AP photographer walks free after two-year detention


New York, April 16, 2008—Associated Press photographer Bilal Hussein was freed today from U.S. custody in Iraq, ending a two-year ordeal in which he fended off unsubstantiated accusations from the U.S. military that he collaborated with Iraqi insurgents.

The AP reported that Hussein was “handed over to AP colleagues on Wednesday in Baghdad.”

“We are thrilled that Bilal Hussein’s troubling ordeal has finally come to an end and that he is now a free man,” said CPJ Executive Director Joel Simon. “He now joins a growing list of journalists detained in conflict zones by the U.S. military for prolonged periods and eventually released without any charges or crimes ever substantiated against them. This deplorable practice should be of concern to all journalists. It basically allows the U.S. military to remove journalists from the field, lock them up, and never be compelled to say why.

“The U.S. can begin to erase this blemish on its record by halting open-ended and unsupported detentions and promptly charging or releasing those it continues to hold.”

Hussein was released after an Iraqi judicial committee dropped legal proceedings against him on April 9 and ordered him freed under the country’s new amnesty law, which closes a case and does not reflect guilt. A separate Iraqi panel ordered a “halt to all legal proceedings” against Hussein on a remaining accusation on Sunday, the AP reported. The U.S. military agreed to release the journalist after determining that he “no longer presents an imperative threat to security.”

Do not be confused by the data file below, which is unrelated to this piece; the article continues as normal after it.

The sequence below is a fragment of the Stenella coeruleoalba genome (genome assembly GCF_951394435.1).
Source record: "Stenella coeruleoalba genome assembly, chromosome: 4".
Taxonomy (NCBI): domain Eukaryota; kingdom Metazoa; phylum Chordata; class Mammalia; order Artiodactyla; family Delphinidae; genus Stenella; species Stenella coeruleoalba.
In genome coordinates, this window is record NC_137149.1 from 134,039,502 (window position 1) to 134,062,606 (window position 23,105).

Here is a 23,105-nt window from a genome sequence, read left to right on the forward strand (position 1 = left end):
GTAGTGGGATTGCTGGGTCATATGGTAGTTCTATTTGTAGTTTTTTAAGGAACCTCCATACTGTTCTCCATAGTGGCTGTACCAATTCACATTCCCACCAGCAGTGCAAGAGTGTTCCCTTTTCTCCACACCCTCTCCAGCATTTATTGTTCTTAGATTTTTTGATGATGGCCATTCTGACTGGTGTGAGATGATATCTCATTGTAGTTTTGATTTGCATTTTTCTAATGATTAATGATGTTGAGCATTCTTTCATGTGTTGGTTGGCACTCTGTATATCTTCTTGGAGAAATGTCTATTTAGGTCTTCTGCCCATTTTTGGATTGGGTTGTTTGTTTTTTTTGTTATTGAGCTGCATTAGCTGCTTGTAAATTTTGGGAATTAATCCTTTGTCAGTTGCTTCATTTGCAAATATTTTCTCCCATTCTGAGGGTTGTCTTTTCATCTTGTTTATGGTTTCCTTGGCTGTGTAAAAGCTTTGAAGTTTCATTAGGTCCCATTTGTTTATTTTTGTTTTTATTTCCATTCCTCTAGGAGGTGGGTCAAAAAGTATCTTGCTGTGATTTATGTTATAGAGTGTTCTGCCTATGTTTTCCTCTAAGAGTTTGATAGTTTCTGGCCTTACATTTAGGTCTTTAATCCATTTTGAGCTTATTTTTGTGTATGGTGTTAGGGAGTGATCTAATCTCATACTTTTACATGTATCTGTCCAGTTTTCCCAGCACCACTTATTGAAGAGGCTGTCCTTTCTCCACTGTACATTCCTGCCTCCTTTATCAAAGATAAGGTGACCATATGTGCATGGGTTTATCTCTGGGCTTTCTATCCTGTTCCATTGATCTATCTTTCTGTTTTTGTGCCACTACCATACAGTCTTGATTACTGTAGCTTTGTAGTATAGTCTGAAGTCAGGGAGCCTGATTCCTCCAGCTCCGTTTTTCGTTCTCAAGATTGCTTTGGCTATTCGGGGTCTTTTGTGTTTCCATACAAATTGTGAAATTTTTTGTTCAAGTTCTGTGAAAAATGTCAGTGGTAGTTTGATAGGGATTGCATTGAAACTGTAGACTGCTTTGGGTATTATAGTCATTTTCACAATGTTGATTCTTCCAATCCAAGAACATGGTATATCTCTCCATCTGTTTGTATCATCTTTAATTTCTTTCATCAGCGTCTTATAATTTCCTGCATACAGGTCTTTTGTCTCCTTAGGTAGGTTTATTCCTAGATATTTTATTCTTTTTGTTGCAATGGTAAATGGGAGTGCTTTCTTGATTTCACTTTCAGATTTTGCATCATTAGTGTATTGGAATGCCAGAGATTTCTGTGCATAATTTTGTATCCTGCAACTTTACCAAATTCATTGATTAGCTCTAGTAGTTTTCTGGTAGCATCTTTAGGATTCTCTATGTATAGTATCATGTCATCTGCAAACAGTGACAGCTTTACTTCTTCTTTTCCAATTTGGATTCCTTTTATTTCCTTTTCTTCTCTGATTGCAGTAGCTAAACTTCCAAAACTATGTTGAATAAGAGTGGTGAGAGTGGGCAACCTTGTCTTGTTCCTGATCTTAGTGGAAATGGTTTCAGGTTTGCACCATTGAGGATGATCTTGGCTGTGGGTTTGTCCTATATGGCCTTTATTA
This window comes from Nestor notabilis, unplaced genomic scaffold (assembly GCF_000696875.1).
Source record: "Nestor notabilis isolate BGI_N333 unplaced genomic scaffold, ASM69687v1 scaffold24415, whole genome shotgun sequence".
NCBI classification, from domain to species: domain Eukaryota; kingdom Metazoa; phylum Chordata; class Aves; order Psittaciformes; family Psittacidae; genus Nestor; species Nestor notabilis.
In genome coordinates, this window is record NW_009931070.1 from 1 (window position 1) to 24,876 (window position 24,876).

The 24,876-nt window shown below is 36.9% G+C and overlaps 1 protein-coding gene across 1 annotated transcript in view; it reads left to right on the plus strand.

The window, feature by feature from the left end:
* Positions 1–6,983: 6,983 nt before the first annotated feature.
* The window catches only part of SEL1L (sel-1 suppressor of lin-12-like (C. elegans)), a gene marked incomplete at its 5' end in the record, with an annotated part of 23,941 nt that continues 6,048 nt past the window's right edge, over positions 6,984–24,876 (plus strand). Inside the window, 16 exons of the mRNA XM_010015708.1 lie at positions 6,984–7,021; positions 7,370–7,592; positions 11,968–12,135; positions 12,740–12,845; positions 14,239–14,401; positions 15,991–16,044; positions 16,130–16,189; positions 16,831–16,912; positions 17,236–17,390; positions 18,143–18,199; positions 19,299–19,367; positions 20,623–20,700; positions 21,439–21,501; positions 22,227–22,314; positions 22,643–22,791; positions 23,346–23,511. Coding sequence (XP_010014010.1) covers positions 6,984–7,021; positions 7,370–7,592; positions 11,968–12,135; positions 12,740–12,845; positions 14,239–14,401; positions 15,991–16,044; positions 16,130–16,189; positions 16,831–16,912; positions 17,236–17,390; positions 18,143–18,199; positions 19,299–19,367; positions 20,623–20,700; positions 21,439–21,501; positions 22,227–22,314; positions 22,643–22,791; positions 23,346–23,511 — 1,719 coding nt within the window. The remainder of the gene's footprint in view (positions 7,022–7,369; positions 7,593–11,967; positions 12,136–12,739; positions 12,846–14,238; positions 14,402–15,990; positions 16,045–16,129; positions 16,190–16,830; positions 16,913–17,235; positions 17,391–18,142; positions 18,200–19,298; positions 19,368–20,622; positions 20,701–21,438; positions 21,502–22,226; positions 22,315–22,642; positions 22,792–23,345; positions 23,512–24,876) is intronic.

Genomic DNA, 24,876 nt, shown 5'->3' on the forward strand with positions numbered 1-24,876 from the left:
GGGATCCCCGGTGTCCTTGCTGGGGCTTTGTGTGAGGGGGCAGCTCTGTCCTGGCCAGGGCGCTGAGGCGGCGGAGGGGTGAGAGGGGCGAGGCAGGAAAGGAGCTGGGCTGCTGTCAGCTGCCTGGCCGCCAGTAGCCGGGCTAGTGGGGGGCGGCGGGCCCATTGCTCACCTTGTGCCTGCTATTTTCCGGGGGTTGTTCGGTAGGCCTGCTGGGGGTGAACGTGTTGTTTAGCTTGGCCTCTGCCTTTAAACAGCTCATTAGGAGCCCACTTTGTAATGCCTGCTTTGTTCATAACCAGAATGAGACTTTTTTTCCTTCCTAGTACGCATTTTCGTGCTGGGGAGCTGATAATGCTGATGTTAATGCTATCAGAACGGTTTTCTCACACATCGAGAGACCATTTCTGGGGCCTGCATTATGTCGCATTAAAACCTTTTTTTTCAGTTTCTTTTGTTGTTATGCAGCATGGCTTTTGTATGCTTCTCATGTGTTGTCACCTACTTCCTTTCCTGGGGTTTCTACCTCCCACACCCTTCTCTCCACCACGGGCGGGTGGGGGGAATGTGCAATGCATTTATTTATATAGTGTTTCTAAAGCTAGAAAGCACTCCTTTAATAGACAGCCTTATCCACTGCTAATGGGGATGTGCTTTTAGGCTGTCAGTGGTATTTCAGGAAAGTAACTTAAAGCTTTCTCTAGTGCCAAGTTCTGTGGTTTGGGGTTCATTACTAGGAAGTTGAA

Hussein, an Iraqi who shared in the AP’s 2005 Pulitzer Prize for photography, was detained by U.S. forces on April 12, 2006, and held on vague and shifting allegations that he had ties to Iraqi insurgents. But U.S. authorities never charged Hussein with a crime, nor did they publicly disclose evidence against him. In November 20007, the U.S. military informed the AP that it would refer Hussein’s case to the Iraqi justice system for possible prosecution.

An Iraqi court granted Hussein a closed-door hearing on December 9, but a judge ordered that details of the hearing be kept secret and placed a gag order on the participants.
In addition to Hussein’s case, there are at least eight others documented by CPJ of Iraqi journalists who have been held by U.S. forces for weeks or months without charge or conviction.

Worldwide, the U.S. military continues to hold at least two other journalists without charge or due process. Al-Jazeera cameraman Sami al-Haj has been held at Guantánamo Bay, Cuba, after being detained in Pakistan in December 2001. CPJ outlined the case and called for due process in a special report in October 2006, “The Enemy?” The military is also holding Jawed Ahmad, a journalist for Canada’s CTV, at Bagram Air Base in Afghanistan. Ahmad has been held since October 26, 2007, according to CTV.